VAR Got It Right, In The Most Confusing Way Possible

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Image for article titled VAR Got It Right, In The Most Confusing Way Possible
Photo: Shaun Botterill (Getty Images)

What the fuck was that?

At the end of the wildest game of the season, with Tottenham Hotspur clinging to an away goal-aided aggregate win for a spot in the Champions League semi-finals, Manchester City seemed to score a legendary goal to nip by their Premier League counterparts into the final four of the competition. Sergio Agüero collected the ball off an errant Christian Eriksen back-pass, laid it off to Raheem Sterling, who collected his hat trick with a deflected goal past Spurs goalkeeper Hugo Lloris:

It seemed like the 5-3 (5-4 agg.) victory was City’s, but then came everyone’s favorite talking point: Video Assistant Referee, or VAR.


Agüero was clearly offside, though that would not matter if it were just from Eriksen’s back-pass:

Image for article titled VAR Got It Right, In The Most Confusing Way Possible

However, because the ball hits City’s Bernardo Silva on the way through, it was deemed that Agüero was in fact offside, according to the letter of the law. Here it is in slow-motion:

Aguero Offside

The law dictates that any touch by a teammate would make Agüero offside in this instance:

A player in an offside position is only penalised if, at the moment the ball touches or is played by one of his team, he is, in the opinion of the referee, involved in active play by:

  • interfering with play or
  • interfering with an opponent or
  • gaining an advantage by being in that position”

Because the ball hit Silva on its way to Agüero (and it’s likely that it wouldn’t have found its way to the open space in front of the Argentine without the deflection), the VAR decision is objectively correct.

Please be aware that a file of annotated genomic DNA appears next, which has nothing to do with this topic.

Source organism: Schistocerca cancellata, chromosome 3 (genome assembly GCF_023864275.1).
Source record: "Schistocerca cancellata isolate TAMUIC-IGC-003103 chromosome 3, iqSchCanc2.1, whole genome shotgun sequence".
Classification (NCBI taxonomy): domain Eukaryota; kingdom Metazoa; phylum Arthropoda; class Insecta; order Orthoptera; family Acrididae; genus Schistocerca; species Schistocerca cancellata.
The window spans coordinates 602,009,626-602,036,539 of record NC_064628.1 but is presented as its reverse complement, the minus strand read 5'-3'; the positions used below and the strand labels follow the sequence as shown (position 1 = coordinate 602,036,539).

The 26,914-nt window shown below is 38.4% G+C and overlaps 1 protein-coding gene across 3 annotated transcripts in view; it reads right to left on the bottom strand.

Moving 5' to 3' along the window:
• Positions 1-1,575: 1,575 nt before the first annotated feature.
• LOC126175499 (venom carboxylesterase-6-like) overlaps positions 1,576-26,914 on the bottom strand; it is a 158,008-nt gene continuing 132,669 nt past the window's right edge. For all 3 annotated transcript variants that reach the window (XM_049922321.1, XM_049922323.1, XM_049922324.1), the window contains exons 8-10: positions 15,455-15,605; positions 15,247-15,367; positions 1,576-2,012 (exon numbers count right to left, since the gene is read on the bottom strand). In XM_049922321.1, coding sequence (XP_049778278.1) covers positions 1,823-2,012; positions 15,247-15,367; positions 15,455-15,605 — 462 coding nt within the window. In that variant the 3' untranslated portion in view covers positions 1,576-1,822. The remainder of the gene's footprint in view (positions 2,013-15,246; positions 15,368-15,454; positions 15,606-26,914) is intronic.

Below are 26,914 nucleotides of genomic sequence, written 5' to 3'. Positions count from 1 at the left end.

Here’s one of the many problems with VAR, though: how the hell is anyone supposed to know that without an explanation? City fans will likely feel screwed here, because in live time, it sure looked like Eriksen had fucked it all up for Spurs. The TNT commentators didn’t explain it either, which probably left the viewing audience either seething or rushing to Google for answers.

It’s only with the aid of a billion replays and a dive into the FIFA rule book that one can begin to figure out what exactly happened. That both this and Fernando Llorente’s tie-deciding goal in the 73rd minute had to go to VAR, making the two biggest moments of one of the wildest matches ever exercises in staring at a slomo replay of some dumb little thing while thumbing through a copy of the laws of the game, is just an added turd on top of VAR’s shit sundae.


Either way, after a game that saw four goals in the first 11 minutes, a fifth in the 21st, and two more in the second half, Spurs will be worshiping our new replay robot overlord, while City will be cursing the vagueness of the offside law, the cruelest god in all of soccer.